Who-Gives-A-Crap proved that a company that gives away half its profits to charities can scale, and, that it can raise big dollars to grow even bigger. 

The social enterprise raised $41.5 million in a round led by Brussels-based Verlinvest; as well as Mike Cannon-Brookes, through Grok Ventures, AirTree Ventures, Giant Leap, Craftory and Jamjar. An impressive list of individuals also got involved; Adore Beauty founders Kate Morris and James Height; Culture Amp’s Didier Elzinga and Doug English; Canva co-founder Cameron Adams; Paul Polman from Unilever; as well as a roster of sports-people who invested through Athletic Ventures.

“Who Gives A Crap is an impressive Aussie underdog story. Simon and his team have taken something so simple – toilet paper – and turned it into an impactful business, both socially and environmentally. I hope other entrepreneurs are inspired by their story of building a profitable, fast growing business that is also environmentally sustainable.” says Mike Cannon-Brookes, on behalf of his family office Grok Ventures.

It’s the first time the social enterprise has opened-up to outside investment, they were founded in 2012, and they stayed-true to their ethos. Founder Simon Griffiths explained they didn’t just want capital, they wanted partners who were aligned with their mission, and who would contribute to the evolution of the business. His list of requirements included.  

“They had to support our mission and recognise that doing good isn’t just the right thing to do, it’s what makes us successful.  They had to be in it for the long haul. That’s because we’re in it for the long haul — it’s taken us 9 years to get to where we are today, so we know it will take a lot longer for us to make sure everyone has access to clean water and a toilet. They had to have experience and expertise that we could learn from.”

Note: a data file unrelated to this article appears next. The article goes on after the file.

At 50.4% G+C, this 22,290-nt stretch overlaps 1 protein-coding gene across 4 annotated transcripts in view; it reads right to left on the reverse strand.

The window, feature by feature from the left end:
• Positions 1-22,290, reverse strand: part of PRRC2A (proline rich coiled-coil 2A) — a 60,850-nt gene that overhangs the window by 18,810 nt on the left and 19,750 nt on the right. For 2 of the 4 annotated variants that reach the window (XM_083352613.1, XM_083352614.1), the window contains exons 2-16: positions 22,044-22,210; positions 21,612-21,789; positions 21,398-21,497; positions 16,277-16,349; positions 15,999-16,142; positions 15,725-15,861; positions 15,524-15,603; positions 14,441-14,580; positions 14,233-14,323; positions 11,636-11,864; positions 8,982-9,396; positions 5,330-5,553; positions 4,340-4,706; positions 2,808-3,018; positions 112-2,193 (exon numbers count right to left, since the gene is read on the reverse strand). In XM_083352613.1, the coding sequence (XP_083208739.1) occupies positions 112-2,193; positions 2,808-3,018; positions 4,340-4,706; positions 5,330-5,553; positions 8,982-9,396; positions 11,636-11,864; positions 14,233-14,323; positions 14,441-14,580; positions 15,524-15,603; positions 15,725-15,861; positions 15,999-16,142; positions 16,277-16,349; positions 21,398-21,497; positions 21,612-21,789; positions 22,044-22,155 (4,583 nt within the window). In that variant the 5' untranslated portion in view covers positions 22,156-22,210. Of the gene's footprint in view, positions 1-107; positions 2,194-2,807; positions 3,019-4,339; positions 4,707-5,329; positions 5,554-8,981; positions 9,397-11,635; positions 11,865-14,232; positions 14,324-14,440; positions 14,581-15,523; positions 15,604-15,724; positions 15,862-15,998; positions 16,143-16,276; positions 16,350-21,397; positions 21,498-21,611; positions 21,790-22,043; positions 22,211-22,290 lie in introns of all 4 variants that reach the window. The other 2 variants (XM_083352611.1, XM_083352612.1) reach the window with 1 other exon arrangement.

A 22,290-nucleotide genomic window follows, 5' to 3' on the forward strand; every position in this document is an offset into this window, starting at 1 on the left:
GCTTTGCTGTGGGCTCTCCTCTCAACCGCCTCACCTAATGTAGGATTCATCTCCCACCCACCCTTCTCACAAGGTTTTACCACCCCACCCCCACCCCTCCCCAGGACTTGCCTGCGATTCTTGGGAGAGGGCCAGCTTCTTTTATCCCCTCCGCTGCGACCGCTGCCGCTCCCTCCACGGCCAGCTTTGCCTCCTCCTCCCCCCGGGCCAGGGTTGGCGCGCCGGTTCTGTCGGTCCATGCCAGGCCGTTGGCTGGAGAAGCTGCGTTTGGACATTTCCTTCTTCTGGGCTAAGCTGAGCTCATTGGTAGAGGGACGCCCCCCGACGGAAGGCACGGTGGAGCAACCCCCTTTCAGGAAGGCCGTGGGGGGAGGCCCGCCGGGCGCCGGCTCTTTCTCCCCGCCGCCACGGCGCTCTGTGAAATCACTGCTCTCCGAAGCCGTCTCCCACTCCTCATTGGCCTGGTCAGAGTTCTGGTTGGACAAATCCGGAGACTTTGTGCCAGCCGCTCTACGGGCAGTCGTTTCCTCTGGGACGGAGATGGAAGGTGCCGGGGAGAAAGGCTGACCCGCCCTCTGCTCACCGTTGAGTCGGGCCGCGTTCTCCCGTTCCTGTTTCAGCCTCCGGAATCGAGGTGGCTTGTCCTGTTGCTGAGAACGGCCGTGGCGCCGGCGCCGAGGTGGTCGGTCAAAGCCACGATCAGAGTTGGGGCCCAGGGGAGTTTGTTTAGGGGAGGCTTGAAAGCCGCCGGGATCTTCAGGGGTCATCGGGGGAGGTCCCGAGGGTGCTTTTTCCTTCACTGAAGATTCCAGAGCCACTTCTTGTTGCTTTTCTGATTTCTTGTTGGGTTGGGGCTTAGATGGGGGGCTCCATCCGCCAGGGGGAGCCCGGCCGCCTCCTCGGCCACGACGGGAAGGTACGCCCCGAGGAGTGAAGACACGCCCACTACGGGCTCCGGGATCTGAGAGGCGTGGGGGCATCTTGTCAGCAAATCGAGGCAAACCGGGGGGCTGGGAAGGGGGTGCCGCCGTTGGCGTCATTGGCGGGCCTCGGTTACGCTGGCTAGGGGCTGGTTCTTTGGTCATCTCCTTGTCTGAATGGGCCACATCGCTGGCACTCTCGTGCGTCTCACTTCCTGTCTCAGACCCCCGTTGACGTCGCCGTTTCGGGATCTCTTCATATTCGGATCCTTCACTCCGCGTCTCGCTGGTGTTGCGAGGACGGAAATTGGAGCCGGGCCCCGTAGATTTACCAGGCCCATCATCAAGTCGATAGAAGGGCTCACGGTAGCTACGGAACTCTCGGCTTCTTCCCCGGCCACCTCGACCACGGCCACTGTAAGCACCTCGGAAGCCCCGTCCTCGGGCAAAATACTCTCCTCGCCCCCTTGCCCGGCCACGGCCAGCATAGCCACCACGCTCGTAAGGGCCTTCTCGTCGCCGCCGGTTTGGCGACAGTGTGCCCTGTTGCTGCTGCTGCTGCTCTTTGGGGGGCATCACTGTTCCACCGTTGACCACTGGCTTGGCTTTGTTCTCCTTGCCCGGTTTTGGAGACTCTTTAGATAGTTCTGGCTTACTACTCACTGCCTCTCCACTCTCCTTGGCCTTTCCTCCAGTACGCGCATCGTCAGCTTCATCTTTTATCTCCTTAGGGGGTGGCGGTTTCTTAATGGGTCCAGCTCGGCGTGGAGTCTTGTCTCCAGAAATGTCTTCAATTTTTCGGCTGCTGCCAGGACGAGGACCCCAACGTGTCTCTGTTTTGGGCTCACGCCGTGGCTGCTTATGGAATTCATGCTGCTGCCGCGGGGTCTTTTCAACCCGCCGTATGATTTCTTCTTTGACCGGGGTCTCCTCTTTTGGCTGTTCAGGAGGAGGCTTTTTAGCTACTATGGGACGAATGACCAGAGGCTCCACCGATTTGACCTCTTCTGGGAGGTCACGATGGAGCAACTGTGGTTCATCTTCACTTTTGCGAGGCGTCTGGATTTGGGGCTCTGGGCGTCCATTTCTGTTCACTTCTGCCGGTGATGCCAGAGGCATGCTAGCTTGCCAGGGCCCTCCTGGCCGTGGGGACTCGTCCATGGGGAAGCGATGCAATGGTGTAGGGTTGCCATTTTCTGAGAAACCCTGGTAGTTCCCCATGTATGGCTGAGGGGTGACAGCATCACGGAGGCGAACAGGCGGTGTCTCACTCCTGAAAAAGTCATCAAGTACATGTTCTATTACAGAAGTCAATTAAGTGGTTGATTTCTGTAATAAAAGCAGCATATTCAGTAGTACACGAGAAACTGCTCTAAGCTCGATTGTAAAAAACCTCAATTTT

In July 2020 the company announced their biggest ever donation. They contributed a huge $5.85 million to their charity partners. They support a variety of water, sanitation and hygiene (aka WASH) projects, like building toilets, advancing disability inclusion, and providing soap and handwashing stations in countries like Papua New Guinea, Timor Leste, Kenya and India.

This total was five times greater than the previous year’s. And doubled the total amount donated. 

Paradoxically, the covid19 pandemic saw a boom in toilet paper sales, as panic buying set-in they were actually forced to stop accepting new customers. It meant record profits, and of course record donations. 

In 2021 they reported a more modest donation total of $2.5 million, which brings their total to a very impressive $10 million. 

They aren’t raising money just to grow, they are raising money to do more good.

“To reach our ambitious (audacious, even) impact trajectory, we need to scale the business. To do that, we need additional capital – that’s why we started entertaining the idea of investors.” says Simon Griffiths.

The funds will go towards expanding their global reach, making more products, as well as scaling their sustainability initiatives and streamlining their supply chain towards a net-zero goal. 

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